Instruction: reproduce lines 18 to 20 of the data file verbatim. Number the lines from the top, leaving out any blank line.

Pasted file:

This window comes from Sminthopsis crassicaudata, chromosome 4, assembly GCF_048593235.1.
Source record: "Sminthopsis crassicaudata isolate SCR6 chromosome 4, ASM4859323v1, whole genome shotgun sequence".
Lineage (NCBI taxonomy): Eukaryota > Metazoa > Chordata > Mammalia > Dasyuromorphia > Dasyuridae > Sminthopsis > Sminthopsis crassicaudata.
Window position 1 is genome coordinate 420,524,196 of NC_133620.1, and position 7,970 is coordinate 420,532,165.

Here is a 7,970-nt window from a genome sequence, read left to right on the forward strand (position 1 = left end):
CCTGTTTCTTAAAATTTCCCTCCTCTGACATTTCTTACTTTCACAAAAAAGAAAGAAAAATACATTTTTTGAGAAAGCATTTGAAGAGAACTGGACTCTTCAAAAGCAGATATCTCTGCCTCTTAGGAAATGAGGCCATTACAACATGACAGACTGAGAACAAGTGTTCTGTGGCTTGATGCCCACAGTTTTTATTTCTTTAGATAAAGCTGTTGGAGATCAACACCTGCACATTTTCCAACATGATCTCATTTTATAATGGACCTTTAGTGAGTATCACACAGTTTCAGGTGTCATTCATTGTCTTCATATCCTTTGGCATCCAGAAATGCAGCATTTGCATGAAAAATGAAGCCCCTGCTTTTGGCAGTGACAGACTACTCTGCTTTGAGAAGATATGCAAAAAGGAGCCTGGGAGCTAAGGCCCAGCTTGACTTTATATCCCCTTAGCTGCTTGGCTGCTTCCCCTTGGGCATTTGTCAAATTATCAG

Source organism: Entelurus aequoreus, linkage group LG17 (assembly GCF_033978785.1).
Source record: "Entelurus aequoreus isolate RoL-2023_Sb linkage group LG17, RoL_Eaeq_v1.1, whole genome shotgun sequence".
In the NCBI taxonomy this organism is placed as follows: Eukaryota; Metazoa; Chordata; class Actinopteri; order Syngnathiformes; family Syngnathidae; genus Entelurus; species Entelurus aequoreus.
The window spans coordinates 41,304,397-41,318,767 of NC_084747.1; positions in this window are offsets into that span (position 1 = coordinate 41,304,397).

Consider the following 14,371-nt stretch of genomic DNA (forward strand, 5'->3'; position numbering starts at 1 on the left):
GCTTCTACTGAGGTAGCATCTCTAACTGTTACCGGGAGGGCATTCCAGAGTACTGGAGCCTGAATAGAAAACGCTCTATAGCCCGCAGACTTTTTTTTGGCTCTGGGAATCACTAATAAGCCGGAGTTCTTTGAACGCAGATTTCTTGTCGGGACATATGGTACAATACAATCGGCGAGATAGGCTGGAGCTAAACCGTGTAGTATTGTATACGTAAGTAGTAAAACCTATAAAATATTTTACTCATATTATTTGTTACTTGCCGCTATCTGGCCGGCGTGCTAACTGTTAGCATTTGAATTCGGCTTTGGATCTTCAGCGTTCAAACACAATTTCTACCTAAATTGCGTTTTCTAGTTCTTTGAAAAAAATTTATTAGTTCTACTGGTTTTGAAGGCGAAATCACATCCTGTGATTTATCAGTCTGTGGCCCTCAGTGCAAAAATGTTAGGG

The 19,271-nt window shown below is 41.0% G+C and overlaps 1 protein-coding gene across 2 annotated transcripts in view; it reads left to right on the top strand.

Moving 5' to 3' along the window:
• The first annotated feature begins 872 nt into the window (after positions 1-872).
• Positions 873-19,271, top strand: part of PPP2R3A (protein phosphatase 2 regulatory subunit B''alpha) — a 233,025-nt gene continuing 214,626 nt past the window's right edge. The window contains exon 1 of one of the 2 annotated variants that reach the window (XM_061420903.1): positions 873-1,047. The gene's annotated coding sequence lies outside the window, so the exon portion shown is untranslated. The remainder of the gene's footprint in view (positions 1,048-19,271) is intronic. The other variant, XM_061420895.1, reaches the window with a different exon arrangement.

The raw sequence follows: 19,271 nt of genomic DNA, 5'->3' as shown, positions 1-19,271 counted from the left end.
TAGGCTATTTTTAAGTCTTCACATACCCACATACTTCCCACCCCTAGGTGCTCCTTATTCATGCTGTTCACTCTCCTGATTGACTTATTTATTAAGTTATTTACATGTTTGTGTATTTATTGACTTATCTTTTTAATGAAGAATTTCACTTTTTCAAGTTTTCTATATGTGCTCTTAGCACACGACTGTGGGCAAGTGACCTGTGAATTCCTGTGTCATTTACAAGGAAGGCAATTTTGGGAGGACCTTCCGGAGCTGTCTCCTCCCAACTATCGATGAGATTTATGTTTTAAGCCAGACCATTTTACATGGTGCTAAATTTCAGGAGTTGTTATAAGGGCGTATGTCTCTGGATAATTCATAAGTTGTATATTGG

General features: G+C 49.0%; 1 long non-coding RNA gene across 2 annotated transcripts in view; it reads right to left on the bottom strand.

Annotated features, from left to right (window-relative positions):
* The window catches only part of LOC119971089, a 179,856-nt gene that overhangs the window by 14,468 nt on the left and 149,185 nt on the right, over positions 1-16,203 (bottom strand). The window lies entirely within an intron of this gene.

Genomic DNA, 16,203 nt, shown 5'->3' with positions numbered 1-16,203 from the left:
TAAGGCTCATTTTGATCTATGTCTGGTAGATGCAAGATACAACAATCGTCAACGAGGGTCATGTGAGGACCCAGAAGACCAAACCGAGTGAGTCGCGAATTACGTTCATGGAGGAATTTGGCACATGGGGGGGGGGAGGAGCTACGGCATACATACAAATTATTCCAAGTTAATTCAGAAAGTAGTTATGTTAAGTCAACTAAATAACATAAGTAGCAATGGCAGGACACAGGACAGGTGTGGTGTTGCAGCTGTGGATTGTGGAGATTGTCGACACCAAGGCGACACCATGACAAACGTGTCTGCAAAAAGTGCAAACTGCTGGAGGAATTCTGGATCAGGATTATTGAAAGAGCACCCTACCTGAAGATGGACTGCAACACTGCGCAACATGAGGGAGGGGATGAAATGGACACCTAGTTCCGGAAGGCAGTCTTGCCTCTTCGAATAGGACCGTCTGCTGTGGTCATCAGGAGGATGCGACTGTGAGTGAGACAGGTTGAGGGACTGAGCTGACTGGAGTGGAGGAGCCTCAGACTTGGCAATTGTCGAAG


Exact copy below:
TAGGCTATTTTTAAGTCTTCACATACCCACATACTTCCCACCCCTAGGTGCTCCTTATTCATGCTGTTCACTCTCCTGATTGACTTATTTATTAAGTTATTTACATGTTTGTGTATTTATTGACTTATCTTTTTAATGAAGAATTTCACTTTTTCAAGTTTTCTATATGTGCTCTTAGCACACGACTGTGGGCAAGTGACCTGTGAATTCCTGTGTCATTTACAAGGAAGGCAATTTTGGGAGGACCTTCCGGAGCTGTCTCCTCCCAACTATCGATGAGATTTATGTTTTAAGCCAGACCATTTTACATGGTGCTAAATTTCAGGAGTTGTTATAAGGGCGTATGTCTCTGGATAATTCATAAGTTGTATATTGG

General features: G+C 49.0%; 1 long non-coding RNA gene across 2 annotated transcripts in view; it reads right to left on the bottom strand.

Annotated features, from left to right (window-relative positions):